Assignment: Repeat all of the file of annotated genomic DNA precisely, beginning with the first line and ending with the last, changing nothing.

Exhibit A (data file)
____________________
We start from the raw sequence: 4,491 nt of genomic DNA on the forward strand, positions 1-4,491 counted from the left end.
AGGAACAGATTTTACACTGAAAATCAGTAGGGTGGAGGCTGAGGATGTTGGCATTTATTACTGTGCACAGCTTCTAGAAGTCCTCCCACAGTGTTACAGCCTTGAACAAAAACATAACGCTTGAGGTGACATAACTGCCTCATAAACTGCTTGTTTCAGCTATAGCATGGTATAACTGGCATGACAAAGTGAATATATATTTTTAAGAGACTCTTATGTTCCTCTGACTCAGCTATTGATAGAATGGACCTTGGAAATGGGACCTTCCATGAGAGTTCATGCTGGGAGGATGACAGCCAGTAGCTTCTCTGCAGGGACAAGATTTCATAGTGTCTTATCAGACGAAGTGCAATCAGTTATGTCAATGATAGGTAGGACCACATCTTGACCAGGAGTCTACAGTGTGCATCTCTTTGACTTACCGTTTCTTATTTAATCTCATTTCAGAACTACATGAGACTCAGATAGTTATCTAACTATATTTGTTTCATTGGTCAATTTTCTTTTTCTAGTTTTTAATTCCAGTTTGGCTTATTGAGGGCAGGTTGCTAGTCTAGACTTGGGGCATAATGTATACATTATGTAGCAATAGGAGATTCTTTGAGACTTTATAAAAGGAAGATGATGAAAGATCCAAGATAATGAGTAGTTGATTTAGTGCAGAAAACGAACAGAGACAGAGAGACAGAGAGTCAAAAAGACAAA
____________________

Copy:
We start from the raw sequence: 4,491 nt of genomic DNA on the forward strand, positions 1-4,491 counted from the left end.
AGGAACAGATTTTACACTGAAAATCAGTAGGGTGGAGGCTGAGGATGTTGGCATTTATTACTGTGCACAGCTTCTAGAAGTCCTCCCACAGTGTTACAGCCTTGAACAAAAACATAACGCTTGAGGTGACATAACTGCCTCATAAACTGCTTGTTTCAGCTATAGCATGGTATAACTGGCATGACAAAGTGAATATATATTTTTAAGAGACTCTTATGTTCCTCTGACTCAGCTATTGATAGAATGGACCTTGGAAATGGGACCTTCCATGAGAGTTCATGCTGGGAGGATGACAGCCAGTAGCTTCTCTGCAGGGACAAGATTTCATAGTGTCTTATCAGACGAAGTGCAATCAGTTATGTCAATGATAGGTAGGACCACATCTTGACCAGGAGTCTACAGTGTGCATCTCTTTGACTTACCGTTTCTTATTTAATCTCATTTCAGAACTACATGAGACTCAGATAGTTATCTAACTATATTTGTTTCATTGGTCAATTTTCTTTTTCTAGTTTTTAATTCCAGTTTGGCTTATTGAGGGCAGGTTGCTAGTCTAGACTTGGGGCATAATGTATACATTATGTAGCAATAGGAGATTCTTTGAGACTTTATAAAAGGAAGATGATGAAAGATCCAAGATAATGAGTAGTTGATTTAGTGCAGAAAACGAACAGAGACAGAGAGACAGAGAGTCAAAAAGACAAA